Schools need to ensure the mental health of their students

Luke Elkins, Editorials Editor

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Students are affected by many mental health disorders daily.

Stress, anxiety and depression affect many students and can make it hard to effectively function at times. It is important that students can seek out and receive help when they need it, as 50% of all cases of mental illness begin at age 14 according to the National Alliance on Mental Health.

The major root of stress, anxiety, and depression for many students is school work.

The buildup of school work is an issue for many students, who have to juggle assignments and due dates from multiple classes.

“I think teachers need to understand not to pile all of the workload at the same time,” senior Rohan Miah said.

Repetitive, unnecessary homework is something that needs to be addressed as well.

“Some teachers need to chill out with the amount of homework they assign,” senior Kidus Ayele said. If students have mastered a concept they learned in class, they shouldn’t have to spend hours on such mundane tasks they already know how to do.

Another factor that gravely impacts mental health is nutrition.

Our brain functions best with quality food, much like an expensive car functions best with premium fuel according to a study done by the Harvard Medical School.

Eating high-quality foods that contain lots of vitamins, minerals, and antioxidants nourishes the human brain. A bad diet can negatively affect the brain and worsens depression.

Miah believes FCPS can improve the selection of food they have for students in their county to assist with this.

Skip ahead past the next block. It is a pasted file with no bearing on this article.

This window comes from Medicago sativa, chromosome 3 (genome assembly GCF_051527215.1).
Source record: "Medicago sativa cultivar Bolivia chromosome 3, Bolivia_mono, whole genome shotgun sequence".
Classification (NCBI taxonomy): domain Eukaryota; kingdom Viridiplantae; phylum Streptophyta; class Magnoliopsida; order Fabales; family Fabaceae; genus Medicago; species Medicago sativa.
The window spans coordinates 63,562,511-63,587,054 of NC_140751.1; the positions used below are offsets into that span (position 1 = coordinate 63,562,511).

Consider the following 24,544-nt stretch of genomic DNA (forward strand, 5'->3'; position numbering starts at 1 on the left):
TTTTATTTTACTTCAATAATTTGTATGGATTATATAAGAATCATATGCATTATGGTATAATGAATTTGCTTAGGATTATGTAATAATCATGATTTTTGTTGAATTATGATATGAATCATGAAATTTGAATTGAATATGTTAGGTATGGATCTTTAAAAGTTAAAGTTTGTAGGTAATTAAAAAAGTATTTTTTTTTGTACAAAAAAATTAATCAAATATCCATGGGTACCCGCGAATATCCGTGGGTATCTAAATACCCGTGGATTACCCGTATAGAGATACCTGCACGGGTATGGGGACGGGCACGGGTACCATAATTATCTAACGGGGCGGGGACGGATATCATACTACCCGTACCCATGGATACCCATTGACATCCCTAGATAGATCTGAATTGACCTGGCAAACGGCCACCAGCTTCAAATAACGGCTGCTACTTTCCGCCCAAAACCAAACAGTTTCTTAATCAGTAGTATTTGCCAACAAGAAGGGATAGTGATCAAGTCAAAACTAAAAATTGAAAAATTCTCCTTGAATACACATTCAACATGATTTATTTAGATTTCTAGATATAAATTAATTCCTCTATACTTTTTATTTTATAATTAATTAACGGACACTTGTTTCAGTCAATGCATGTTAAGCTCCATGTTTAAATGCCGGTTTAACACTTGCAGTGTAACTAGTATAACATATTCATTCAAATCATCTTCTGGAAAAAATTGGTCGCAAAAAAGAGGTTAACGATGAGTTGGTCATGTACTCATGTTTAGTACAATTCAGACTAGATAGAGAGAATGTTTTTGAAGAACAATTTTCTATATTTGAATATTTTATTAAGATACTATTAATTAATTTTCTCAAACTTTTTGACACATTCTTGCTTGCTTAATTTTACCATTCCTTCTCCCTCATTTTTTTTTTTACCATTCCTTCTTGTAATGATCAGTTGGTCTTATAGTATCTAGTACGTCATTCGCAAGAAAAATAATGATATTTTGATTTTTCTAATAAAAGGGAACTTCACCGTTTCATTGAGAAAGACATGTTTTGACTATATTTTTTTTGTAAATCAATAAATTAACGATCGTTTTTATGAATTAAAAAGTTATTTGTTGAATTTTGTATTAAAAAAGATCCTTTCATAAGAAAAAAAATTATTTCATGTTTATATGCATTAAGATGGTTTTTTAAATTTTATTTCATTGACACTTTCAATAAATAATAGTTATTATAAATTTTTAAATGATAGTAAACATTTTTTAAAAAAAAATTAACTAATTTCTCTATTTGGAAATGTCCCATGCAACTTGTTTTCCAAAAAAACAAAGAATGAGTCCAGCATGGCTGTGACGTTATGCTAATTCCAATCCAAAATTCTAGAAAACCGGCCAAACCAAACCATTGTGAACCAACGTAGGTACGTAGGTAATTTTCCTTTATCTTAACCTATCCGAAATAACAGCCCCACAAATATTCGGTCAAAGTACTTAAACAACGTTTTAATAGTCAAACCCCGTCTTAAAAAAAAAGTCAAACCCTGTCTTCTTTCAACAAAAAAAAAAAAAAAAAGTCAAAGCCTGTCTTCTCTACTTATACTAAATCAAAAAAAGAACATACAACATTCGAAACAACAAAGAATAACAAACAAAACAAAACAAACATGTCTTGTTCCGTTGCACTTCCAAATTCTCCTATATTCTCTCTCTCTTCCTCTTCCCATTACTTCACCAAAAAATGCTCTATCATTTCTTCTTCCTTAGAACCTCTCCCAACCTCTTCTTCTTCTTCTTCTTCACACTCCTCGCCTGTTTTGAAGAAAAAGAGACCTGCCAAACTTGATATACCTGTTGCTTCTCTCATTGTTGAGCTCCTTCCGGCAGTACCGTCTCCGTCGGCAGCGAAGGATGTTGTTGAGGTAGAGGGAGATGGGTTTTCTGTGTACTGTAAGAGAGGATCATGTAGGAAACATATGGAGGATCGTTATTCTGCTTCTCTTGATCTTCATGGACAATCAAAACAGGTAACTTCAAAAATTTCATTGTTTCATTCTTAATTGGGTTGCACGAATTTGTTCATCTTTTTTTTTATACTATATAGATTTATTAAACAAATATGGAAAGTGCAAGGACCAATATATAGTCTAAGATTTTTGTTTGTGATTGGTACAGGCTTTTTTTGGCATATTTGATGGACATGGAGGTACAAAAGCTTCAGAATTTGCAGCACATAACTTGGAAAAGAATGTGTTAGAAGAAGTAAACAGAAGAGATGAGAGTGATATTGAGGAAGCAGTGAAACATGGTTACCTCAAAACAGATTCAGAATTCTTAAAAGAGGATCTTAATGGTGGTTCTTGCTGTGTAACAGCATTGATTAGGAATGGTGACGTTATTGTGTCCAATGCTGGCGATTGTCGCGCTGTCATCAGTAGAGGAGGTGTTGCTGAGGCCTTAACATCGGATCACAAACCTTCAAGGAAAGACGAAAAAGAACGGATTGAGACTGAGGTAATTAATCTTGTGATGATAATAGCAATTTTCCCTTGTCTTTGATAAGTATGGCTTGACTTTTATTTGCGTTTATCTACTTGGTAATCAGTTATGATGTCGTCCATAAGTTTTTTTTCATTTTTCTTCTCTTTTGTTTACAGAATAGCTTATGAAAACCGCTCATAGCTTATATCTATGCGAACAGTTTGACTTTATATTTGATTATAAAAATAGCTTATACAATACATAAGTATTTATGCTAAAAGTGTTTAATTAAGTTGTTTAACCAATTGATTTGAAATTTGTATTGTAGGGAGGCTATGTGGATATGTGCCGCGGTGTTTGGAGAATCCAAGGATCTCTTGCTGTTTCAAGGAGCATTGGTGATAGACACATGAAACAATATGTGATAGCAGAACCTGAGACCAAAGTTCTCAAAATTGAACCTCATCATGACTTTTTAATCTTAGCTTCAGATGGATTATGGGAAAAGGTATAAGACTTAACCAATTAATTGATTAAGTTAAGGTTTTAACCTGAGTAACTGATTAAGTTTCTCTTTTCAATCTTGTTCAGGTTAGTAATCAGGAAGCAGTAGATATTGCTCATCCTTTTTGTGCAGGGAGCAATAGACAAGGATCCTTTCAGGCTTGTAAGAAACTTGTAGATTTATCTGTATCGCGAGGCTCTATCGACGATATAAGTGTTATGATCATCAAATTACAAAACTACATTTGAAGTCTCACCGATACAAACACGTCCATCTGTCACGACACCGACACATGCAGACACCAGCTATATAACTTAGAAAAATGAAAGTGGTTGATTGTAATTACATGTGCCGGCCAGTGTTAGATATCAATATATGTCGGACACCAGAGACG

“In terms of food, the food is garbage, it’s worse than McDonald’s. I really think the food does have an effect on mental health and in general health,”  Miah said. “If the cafeteria started moving towards a more healthy alternative, I think that’d be way better for the students. If we’re not getting proper nutrition we can’t function.”

That’s not to say FCPS hasn’t made strides in a positive direction. This year, FCPS has worked towards addressing mental health by hiring psychologists for every middle and high school, but questions can be raised over whether that is enough to solve a growing mental health epidemic among teenagers.

Suicide is the 3rd leading cause of death for youth, with 90% of suicides being caused by an underlying mental health problem. Obviously, it’s not just an issue of “toughing up” or anything like that. Mental health is a serious issue that needs to be addressed.

If you are struggling with suicidal thoughts or depression, contact the National Suicide Prevention Hotline at 1-800-273-8255.

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